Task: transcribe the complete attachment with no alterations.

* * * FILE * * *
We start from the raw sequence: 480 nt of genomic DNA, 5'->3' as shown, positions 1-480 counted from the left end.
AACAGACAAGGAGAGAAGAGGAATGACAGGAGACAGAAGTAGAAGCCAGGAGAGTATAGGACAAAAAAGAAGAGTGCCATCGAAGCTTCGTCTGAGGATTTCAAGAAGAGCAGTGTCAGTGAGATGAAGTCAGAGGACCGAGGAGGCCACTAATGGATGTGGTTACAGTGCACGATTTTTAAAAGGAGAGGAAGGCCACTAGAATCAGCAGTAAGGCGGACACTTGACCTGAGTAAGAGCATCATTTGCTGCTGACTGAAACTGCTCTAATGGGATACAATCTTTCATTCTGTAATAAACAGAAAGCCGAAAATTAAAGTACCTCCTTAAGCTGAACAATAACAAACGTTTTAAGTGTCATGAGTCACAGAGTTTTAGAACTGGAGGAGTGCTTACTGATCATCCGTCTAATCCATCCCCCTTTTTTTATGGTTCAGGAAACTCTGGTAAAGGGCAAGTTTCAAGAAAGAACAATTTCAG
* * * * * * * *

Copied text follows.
We start from the raw sequence: 480 nt of genomic DNA, 5'->3' as shown, positions 1-480 counted from the left end.
AACAGACAAGGAGAGAAGAGGAATGACAGGAGACAGAAGTAGAAGCCAGGAGAGTATAGGACAAAAAAGAAGAGTGCCATCGAAGCTTCGTCTGAGGATTTCAAGAAGAGCAGTGTCAGTGAGATGAAGTCAGAGGACCGAGGAGGCCACTAATGGATGTGGTTACAGTGCACGATTTTTAAAAGGAGAGGAAGGCCACTAGAATCAGCAGTAAGGCGGACACTTGACCTGAGTAAGAGCATCATTTGCTGCTGACTGAAACTGCTCTAATGGGATACAATCTTTCATTCTGTAATAAACAGAAAGCCGAAAATTAAAGTACCTCCTTAAGCTGAACAATAACAAACGTTTTAAGTGTCATGAGTCACAGAGTTTTAGAACTGGAGGAGTGCTTACTGATCATCCGTCTAATCCATCCCCCTTTTTTTATGGTTCAGGAAACTCTGGTAAAGGGCAAGTTTCAAGAAAGAACAATTTCAG